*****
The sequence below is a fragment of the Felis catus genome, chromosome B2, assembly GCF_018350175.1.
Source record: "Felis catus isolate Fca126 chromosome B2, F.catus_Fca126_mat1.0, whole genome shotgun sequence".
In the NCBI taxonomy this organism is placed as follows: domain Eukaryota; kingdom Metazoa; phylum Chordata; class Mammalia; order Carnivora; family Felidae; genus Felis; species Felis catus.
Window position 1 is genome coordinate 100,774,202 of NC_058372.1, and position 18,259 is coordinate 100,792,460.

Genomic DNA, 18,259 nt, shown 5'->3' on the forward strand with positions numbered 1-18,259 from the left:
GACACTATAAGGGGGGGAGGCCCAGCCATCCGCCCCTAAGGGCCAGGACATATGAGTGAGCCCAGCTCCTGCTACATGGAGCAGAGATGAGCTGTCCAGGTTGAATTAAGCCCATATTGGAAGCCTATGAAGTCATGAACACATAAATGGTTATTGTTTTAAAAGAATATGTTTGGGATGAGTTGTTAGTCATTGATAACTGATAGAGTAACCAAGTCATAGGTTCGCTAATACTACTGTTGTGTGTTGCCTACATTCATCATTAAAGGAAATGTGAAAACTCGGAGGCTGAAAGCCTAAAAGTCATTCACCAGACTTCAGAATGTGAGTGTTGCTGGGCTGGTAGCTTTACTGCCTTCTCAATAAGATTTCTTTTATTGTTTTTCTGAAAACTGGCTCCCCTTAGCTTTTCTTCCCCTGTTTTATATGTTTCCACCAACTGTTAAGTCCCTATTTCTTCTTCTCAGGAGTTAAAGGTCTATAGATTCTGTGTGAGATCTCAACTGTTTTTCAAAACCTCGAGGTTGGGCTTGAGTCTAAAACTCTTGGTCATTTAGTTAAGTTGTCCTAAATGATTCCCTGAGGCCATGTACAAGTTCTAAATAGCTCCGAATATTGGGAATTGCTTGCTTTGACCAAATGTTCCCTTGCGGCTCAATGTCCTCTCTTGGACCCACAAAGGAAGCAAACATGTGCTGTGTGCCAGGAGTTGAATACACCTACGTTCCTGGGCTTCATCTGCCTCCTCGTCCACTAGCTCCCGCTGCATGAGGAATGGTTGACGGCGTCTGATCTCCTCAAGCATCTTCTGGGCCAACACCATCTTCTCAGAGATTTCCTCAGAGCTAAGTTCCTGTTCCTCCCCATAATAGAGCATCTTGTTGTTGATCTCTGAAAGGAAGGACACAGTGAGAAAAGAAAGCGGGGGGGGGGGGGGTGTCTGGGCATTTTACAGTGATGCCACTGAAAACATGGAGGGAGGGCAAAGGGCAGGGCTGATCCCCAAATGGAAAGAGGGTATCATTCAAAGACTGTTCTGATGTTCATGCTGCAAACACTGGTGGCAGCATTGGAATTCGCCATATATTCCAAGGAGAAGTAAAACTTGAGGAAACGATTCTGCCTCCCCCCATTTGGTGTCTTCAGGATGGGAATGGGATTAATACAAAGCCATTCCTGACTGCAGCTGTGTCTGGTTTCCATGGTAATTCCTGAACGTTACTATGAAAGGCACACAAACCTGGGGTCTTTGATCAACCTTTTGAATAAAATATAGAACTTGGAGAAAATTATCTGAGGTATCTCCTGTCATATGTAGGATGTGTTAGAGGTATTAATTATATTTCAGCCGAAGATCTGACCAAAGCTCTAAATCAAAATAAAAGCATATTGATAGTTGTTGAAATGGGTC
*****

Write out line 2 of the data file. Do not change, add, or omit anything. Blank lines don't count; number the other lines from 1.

Source record: "Felis catus isolate Fca126 chromosome B2, F.catus_Fca126_mat1.0, whole genome shotgun sequence".